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How to Plant Bamboo Trees in Zone 7

By Tracy Morris ; Updated September 21, 2017

Zone 7 is a temperate zone listed in the USDA hardiness zones. It is characterized by average minimum temperatures around 0 degrees Fahrenheit. In the United States, zone 7 falls in a band that crosses the lower portion of the country. Prominent cities in zone 7 include Oklahoma City, Oklahoma; Little Rock, Arkansas; South Boston, Virgina; and Griffin, Georgia. Some species of bamboo is hearty within zone 7, and can easily be grown as an ornamental grass or tree.

Select a species of bamboo that will grow within zone 7. Bamboo species that will grow well in zone 7 are classified as cold hearty bamboo. Good examples include ‘yellow grove bamboo,’ and ‘spectabilis.’

Choose a site to plant your bamboo. Most bamboo will do well in partial shade with at least 6 hours of sunlight. Select an area with well-drained, nutrient-rich soil.

Wait until late spring after all danger of frost has passed to plant your bamboo. The plant will become established over the summer and will overwinter with no problems.

Dig a hole twice the width of the root ball. Place the root ball into the hole, taking care not to damage the root ball, and replace soil. Lightly tamp around the root ball to release any trapped air pockets. Spread a layer of mulch around the roots and rhizomes of the plant, as well as 2 feet in all directions. Water with a gallon of water.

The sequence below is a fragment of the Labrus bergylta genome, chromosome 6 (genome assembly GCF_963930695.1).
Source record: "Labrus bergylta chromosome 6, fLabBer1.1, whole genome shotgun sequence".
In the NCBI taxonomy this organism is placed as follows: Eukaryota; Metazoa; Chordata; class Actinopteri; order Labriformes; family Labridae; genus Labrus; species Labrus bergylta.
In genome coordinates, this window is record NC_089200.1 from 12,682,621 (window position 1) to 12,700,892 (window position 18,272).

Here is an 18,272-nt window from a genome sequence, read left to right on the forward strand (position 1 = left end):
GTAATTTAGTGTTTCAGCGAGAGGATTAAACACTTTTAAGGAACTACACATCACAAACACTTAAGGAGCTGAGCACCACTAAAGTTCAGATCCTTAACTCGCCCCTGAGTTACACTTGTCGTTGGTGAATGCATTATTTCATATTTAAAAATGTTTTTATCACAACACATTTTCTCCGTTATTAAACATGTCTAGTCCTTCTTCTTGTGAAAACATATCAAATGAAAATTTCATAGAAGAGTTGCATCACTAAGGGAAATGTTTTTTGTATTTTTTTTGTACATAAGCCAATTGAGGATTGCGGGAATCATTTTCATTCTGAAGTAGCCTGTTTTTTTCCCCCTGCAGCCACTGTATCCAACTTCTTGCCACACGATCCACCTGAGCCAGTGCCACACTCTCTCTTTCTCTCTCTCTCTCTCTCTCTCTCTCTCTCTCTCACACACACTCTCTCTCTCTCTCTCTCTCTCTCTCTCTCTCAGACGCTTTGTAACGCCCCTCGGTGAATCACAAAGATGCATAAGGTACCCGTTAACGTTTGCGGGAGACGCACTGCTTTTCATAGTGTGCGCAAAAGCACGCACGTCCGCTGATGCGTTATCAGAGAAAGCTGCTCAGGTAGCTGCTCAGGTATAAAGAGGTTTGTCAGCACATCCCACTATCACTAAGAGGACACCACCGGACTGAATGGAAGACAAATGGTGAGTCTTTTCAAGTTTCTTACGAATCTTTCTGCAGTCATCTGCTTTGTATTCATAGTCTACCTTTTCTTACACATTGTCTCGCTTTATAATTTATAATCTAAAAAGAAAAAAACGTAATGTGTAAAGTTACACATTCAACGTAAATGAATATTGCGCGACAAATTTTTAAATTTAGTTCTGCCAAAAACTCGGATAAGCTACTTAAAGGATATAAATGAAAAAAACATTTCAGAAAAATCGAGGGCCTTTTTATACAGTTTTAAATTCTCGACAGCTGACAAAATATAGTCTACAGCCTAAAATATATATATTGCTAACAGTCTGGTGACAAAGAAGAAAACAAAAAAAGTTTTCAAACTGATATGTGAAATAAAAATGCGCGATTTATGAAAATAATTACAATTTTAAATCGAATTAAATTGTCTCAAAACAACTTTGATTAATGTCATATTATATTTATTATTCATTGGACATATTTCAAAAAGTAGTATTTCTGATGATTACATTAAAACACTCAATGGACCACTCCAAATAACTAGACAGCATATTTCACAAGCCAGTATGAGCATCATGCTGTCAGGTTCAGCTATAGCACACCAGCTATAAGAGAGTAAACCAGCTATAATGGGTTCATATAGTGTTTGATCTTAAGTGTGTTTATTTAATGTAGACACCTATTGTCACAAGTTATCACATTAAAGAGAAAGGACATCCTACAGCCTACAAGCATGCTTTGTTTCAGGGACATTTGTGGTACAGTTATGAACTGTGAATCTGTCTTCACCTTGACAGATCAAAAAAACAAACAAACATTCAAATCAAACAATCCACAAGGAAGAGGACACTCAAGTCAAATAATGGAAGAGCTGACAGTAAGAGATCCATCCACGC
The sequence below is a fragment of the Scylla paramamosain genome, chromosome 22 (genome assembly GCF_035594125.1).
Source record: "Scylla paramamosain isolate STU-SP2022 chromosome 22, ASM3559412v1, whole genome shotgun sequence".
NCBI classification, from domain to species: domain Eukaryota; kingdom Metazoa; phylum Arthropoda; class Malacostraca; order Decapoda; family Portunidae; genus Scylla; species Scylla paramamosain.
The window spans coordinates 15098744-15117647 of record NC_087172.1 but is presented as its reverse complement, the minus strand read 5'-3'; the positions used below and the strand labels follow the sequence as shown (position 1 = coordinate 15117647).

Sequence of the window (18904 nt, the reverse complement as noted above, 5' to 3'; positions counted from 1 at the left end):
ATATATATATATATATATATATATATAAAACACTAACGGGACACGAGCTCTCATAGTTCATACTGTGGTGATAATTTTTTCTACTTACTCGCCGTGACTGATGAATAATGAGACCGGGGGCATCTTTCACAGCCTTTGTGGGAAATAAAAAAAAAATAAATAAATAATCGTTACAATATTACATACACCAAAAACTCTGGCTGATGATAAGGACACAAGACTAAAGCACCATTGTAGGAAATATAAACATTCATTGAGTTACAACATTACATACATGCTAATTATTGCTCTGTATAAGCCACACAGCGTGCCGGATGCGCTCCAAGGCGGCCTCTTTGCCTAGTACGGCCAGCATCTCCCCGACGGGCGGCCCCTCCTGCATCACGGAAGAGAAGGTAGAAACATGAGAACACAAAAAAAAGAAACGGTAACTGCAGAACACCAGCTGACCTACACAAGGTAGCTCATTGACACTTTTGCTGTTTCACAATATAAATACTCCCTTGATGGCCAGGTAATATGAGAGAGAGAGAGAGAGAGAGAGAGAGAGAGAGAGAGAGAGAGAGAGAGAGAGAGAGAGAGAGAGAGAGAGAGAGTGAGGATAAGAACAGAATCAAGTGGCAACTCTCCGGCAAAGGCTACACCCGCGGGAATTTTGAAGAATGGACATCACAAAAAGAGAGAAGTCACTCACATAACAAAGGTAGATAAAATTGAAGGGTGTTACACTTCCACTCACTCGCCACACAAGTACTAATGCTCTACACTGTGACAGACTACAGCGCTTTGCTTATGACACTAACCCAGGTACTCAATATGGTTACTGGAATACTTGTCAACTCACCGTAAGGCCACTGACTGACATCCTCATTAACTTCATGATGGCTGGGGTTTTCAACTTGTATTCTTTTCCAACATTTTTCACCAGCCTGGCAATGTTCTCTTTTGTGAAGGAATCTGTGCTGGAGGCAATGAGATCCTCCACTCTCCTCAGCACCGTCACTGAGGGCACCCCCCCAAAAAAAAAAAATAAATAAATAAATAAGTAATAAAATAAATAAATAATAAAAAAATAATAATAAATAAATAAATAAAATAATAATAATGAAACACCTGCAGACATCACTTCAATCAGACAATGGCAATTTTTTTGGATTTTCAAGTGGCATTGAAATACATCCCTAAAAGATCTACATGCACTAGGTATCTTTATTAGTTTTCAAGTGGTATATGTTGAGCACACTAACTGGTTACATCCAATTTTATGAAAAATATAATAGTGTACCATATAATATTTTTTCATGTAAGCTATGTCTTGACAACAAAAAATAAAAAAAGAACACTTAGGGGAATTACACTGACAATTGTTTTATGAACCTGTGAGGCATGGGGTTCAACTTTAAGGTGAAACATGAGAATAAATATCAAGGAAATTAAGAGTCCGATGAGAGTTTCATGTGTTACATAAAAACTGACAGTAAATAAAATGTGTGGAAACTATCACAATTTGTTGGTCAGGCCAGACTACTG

Dig a 30-inch deep trench around the area that you want to contain your bamboo in. Install a blocking barrier (such as an 80mm plastic barrier used to contain tree roots) in this trench and cover with soil. Bamboo reproduces through runners under the ground. This ring will prevent the plant from becoming invasive.

Water new plants with a gallon of water twice weekly during mild weather and daily during hot weather.

 

Things You Will Need

  • Bamboo plant
  • Shovel
  • 80mm root barrier
  • Garden hose

About the Author

 

Tracy Morris has been a freelance writer since 2000. She has published novels and numerous online articles. Her work has appeared in national magazines and newspapers including "Ferrets," "CatFancy," "Lexington Herald Leader" and "The Tulsa World." She holds a Bachelor of Arts in journalism from the University of Arkansas.